A Praying Life, Paul Miller. Colorado Springs: Navpress, 2009.
I came to this book a little skeptically because I have found that there are two types of books on prayer. The first are the books that outline a great theology of prayer (which are good and challenging but don’t help me in my practise of prayer and inspire me for about a week and then just make me feel guilty) and those on the practise of prayer (which often end up in strange theological places and practices for that matter).
This book is more about the practise of prayer, though this is someone who has his theology a lot more clearer than any of the others in this category that I have read. Learning how to pray is strange thing because it is something that kids pick up and adults forget.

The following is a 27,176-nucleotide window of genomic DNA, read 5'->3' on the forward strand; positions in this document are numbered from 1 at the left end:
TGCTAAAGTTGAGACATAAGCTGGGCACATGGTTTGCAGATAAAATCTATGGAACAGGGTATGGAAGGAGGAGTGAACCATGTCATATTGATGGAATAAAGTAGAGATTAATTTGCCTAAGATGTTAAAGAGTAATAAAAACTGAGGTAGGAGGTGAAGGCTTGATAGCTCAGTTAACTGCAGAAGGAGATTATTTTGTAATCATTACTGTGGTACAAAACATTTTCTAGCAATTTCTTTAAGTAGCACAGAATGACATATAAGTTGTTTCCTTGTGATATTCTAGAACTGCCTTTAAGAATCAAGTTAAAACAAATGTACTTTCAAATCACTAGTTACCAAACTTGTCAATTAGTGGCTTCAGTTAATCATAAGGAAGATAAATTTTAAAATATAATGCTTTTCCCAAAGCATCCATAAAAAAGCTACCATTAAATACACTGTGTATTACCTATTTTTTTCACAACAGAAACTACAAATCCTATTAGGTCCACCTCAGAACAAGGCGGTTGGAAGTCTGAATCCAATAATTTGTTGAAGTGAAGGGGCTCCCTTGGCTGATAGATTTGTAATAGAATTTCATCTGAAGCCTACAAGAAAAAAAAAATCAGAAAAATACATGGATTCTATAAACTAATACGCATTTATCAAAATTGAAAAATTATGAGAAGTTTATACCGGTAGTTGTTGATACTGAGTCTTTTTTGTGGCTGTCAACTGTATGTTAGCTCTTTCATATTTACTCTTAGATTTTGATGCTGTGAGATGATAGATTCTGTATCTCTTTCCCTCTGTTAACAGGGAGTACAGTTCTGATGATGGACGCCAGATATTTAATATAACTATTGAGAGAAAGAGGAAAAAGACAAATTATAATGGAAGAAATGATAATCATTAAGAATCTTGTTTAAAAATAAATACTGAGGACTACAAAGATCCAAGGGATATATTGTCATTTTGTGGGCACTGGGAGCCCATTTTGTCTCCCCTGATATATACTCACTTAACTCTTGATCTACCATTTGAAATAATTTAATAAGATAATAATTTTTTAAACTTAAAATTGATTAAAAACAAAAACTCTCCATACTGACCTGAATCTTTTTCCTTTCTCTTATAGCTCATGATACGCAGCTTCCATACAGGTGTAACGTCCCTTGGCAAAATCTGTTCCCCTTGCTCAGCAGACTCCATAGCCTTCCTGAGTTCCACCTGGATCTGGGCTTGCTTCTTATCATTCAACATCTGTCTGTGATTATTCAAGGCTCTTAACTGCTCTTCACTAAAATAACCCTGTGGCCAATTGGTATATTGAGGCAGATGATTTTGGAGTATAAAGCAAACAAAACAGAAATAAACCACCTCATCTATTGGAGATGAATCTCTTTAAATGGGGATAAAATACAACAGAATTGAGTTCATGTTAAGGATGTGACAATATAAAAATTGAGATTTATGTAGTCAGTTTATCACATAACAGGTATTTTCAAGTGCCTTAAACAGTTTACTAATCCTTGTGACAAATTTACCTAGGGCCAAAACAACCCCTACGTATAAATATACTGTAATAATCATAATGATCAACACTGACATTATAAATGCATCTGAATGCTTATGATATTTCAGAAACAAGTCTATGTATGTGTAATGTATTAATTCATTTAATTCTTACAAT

Miller is honest in his writing, brutally honest. And this is what makes the book so good. He addresses those issues that we don’t want to admit when we are Christian – doubts, questions, etc. there are 32 chapters that are easy to read, full of personal experience and wisdom.
That being said, I am still looking for that perfect balance of theology and practise.
There were two take away lessons for me. Prayers are answered but not always in the time we want them to. Abraham had to wait 25 years to see some of the blessings that he had been promised. Miller often refers to the struggles he has had praying for his autistic daughter, Kim and his desire for her to speak. This took some time and a surprising answer to prayer.
The other lesson is looking for answers to prayer. Since sometimes we have to be patient has God answers prayer, we can also miss when God is answering prayer. For me this has meant being more organised and specific in prayer.
This is definitely a must read for those who are seeking to take prayer ministry seriously.